Eight out of ten parents send sick children to nursery
Eight out of ten parents have sent a child to nursery when he or she is feeling unwell or incubating an illness, according to research conducted by the
The agency questioned 1,000 parents and 100 nursery heads. 86% of parents surveyed admitted to sending a child back to nursery before he or she had fully recovered from an illness. Worryingly, 28% admitted to disguising signs of a highly contagious eye or ear infection. Other ploys included administering a dose of Calpol just before dropping them off to ‘perk them up’ and not divulging that a child was suffering from diarrhoea.
The research also pointed to the widespread practice of parents expecting nursery staff to administer medicine to their ailing children. Further, 17% of respondents revealed they had neglected to tell the nursery that their child was on antibiotics, despite strict rules that children should have taken their medication for at least two days before re-admission.
All the nursery heads interviewed expressed concern about this growing trend. One explained: “Some parents bring in children with their eyes red and streaming and deny there is anything wrong with them. We ask them how they would feel if someone made them go into work feeling like that. This week, we were left to care for a young child with a huge boil on their bottom who was screaming in pain.”
Another cited a case of a child with highly contagious thrush in her mouth. Her parents did not let the nursery know until three days after the illness started. “We’ve had many children coming in with clear symptoms of conjunctivitis and their parents denying it. They’ll try to wipe the eyes with a cotton wool bud but it comes up again five minutes later. We find many parents would rather chance to leave a sick child in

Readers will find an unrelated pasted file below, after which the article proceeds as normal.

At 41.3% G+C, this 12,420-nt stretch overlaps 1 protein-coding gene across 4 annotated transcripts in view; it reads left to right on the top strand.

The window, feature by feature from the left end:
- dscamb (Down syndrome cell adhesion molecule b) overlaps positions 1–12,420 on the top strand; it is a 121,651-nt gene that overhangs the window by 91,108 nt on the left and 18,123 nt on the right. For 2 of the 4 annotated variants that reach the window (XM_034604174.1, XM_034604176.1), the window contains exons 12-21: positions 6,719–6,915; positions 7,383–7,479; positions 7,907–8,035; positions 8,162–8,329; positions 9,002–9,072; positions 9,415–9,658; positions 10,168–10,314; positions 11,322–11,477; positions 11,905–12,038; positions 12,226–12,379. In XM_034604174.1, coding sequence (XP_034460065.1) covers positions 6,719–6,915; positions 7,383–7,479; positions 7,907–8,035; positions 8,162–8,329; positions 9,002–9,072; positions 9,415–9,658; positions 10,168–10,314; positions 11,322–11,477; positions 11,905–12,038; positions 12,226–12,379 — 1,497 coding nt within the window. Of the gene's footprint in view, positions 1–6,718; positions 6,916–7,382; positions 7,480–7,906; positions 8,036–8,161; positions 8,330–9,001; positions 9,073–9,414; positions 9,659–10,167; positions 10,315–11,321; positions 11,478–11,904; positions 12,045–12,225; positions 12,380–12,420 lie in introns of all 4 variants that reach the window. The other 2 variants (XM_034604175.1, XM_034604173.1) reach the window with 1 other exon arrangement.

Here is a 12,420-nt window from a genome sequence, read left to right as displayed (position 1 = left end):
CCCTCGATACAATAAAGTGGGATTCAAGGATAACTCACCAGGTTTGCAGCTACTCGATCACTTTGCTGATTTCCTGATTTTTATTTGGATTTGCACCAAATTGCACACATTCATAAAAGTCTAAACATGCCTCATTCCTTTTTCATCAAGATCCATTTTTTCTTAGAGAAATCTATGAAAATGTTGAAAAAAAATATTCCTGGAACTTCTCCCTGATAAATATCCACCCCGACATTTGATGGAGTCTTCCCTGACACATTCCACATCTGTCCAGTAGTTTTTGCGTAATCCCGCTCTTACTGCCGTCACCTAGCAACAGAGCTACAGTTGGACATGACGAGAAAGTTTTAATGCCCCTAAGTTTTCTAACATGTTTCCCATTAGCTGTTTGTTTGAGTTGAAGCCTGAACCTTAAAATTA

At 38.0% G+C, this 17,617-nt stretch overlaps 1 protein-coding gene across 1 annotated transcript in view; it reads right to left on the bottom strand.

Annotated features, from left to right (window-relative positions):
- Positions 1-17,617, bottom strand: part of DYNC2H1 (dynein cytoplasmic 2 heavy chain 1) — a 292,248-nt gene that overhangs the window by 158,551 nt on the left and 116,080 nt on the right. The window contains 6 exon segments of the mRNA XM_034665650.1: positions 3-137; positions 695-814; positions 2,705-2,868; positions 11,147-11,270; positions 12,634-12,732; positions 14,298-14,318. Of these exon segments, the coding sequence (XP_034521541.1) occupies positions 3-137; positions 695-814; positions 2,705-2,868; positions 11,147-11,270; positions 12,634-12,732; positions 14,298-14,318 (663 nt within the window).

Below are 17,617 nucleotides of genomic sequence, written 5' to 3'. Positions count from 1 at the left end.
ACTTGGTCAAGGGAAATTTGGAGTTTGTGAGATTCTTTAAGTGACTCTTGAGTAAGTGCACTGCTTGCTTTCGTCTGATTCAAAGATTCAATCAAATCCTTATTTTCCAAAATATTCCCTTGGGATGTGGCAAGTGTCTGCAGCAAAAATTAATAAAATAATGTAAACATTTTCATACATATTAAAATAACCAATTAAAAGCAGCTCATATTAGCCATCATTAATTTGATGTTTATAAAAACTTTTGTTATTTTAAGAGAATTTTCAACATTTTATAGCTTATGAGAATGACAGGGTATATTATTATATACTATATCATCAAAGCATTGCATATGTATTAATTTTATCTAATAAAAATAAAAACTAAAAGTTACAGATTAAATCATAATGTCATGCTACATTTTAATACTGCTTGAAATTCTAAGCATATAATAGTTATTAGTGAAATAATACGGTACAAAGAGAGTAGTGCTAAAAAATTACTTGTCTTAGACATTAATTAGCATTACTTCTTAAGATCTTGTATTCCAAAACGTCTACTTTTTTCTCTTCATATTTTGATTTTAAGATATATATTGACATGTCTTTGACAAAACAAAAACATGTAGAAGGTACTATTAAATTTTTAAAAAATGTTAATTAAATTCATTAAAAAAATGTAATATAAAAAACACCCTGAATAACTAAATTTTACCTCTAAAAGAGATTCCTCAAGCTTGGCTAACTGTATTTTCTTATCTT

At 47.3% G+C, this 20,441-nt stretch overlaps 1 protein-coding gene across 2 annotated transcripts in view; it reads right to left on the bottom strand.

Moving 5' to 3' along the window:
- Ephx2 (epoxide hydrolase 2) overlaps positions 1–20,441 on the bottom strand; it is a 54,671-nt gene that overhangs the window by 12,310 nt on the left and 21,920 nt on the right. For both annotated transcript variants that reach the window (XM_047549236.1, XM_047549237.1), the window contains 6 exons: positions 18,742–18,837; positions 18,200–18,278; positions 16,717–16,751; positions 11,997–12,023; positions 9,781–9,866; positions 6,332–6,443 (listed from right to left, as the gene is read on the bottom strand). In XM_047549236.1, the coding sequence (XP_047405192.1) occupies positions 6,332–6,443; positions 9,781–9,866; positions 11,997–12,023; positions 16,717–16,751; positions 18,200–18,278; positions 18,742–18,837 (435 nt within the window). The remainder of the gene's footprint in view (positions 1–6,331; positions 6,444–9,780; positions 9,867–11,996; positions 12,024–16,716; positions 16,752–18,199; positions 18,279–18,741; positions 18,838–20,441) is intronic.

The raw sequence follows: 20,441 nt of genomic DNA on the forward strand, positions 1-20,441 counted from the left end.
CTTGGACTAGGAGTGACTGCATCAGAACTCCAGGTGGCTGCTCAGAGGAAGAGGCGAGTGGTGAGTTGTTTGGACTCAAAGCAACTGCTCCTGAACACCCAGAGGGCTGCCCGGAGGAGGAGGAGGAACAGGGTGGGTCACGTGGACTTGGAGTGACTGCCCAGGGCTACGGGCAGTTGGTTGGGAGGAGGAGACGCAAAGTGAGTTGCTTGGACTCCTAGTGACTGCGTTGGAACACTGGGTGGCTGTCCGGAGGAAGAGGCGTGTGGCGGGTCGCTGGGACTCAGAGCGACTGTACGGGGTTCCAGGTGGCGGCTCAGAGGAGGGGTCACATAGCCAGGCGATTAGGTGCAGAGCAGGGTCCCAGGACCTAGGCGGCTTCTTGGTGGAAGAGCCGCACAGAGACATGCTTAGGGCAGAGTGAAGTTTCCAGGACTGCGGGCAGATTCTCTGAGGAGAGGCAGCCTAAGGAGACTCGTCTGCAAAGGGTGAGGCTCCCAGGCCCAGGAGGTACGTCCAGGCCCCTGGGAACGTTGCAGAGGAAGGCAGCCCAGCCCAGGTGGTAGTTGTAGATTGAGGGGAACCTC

Amidst the growing debate on the incidence of workplace absenteeism, 68% of those parents surveyed said they had phoned in work sick themselves when it was actually their child who was ill.
Julia Harris, managing director of the Childcare Recruitment Company commented: “Parents often fail to take into account that there will be many occasions when their children will be off sick from the nursery as they build up their immunity – particularly from six months to two years. If a child is frequently ill and both parents are working and there is no support network, nursery care may not be feasible and a nanny might be a viable alternative. At the end of the day, there’s no right or wrong with childcare – it’s what suits each family best at any given time.”
Susan Fruhman – headmistress of the Lillian Harris Day Nursery in Cheadle, Cheshire – is one of the many nursery heads who regularly finds herself at odds with parents of unwell children. She explained: “In previous generations, children were given the opportunity to recuperate fully before being sent back to school or nursery. Now parents push for their children to be taken back far too prematurely. We often see children coming back into nursery looking pale and still very much under the weather.
“Parents’ attitudes can be quite irresponsible. If we do accept their ill child, it is not only other children who get sick but staff too. In the most severe of cases, this can lead to a nursery actually having to close.
“I think there needs to be a clear distinction drawn between what a nursery is geared up to do and caring for a sick child which is something altogether different. Ultimately, parents must consider what is best for children – not only for their own but for others’, too.”
Adele Booth, a mother of two from Manchester, has a beauty business to run and is one of